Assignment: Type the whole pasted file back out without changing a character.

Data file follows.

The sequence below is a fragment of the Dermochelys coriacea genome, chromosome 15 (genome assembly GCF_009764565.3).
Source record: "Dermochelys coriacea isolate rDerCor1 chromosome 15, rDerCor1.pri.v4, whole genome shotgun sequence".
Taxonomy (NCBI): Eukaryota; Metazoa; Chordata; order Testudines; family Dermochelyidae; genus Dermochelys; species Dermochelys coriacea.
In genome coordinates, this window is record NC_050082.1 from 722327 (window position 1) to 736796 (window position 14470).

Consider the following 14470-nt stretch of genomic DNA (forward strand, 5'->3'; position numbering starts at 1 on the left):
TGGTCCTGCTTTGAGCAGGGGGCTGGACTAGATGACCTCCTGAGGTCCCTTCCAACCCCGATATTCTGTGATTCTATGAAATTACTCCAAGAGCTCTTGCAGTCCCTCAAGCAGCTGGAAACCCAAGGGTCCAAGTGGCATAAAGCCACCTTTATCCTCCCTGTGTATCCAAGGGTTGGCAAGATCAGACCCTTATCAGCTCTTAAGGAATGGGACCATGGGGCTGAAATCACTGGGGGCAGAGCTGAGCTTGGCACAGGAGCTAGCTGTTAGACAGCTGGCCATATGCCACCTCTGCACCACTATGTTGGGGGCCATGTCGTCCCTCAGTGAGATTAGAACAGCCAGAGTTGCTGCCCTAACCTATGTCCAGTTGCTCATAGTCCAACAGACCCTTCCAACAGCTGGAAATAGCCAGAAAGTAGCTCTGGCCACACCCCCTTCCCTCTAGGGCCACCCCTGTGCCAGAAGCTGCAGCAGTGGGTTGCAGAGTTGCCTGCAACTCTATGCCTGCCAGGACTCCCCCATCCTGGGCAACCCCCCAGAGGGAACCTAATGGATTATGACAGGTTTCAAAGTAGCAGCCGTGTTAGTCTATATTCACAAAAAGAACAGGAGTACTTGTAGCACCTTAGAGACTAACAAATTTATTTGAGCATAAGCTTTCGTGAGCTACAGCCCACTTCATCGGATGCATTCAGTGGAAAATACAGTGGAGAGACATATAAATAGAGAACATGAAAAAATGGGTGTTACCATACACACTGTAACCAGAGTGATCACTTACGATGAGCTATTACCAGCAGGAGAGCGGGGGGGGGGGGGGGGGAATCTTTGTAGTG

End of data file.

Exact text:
The sequence below is a fragment of the Dermochelys coriacea genome, chromosome 15 (genome assembly GCF_009764565.3).
Source record: "Dermochelys coriacea isolate rDerCor1 chromosome 15, rDerCor1.pri.v4, whole genome shotgun sequence".
Taxonomy (NCBI): Eukaryota; Metazoa; Chordata; order Testudines; family Dermochelyidae; genus Dermochelys; species Dermochelys coriacea.
In genome coordinates, this window is record NC_050082.1 from 722327 (window position 1) to 736796 (window position 14470).

Consider the following 14470-nt stretch of genomic DNA (forward strand, 5'->3'; position numbering starts at 1 on the left):
TGGTCCTGCTTTGAGCAGGGGGCTGGACTAGATGACCTCCTGAGGTCCCTTCCAACCCCGATATTCTGTGATTCTATGAAATTACTCCAAGAGCTCTTGCAGTCCCTCAAGCAGCTGGAAACCCAAGGGTCCAAGTGGCATAAAGCCACCTTTATCCTCCCTGTGTATCCAAGGGTTGGCAAGATCAGACCCTTATCAGCTCTTAAGGAATGGGACCATGGGGCTGAAATCACTGGGGGCAGAGCTGAGCTTGGCACAGGAGCTAGCTGTTAGACAGCTGGCCATATGCCACCTCTGCACCACTATGTTGGGGGCCATGTCGTCCCTCAGTGAGATTAGAACAGCCAGAGTTGCTGCCCTAACCTATGTCCAGTTGCTCATAGTCCAACAGACCCTTCCAACAGCTGGAAATAGCCAGAAAGTAGCTCTGGCCACACCCCCTTCCCTCTAGGGCCACCCCTGTGCCAGAAGCTGCAGCAGTGGGTTGCAGAGTTGCCTGCAACTCTATGCCTGCCAGGACTCCCCCATCCTGGGCAACCCCCCAGAGGGAACCTAATGGATTATGACAGGTTTCAAAGTAGCAGCCGTGTTAGTCTATATTCACAAAAAGAACAGGAGTACTTGTAGCACCTTAGAGACTAACAAATTTATTTGAGCATAAGCTTTCGTGAGCTACAGCCCACTTCATCGGATGCATTCAGTGGAAAATACAGTGGAGAGACATATAAATAGAGAACATGAAAAAATGGGTGTTACCATACACACTGTAACCAGAGTGATCACTTACGATGAGCTATTACCAGCAGGAGAGCGGGGGGGGGGGGGGGGGAATCTTTGTAGTG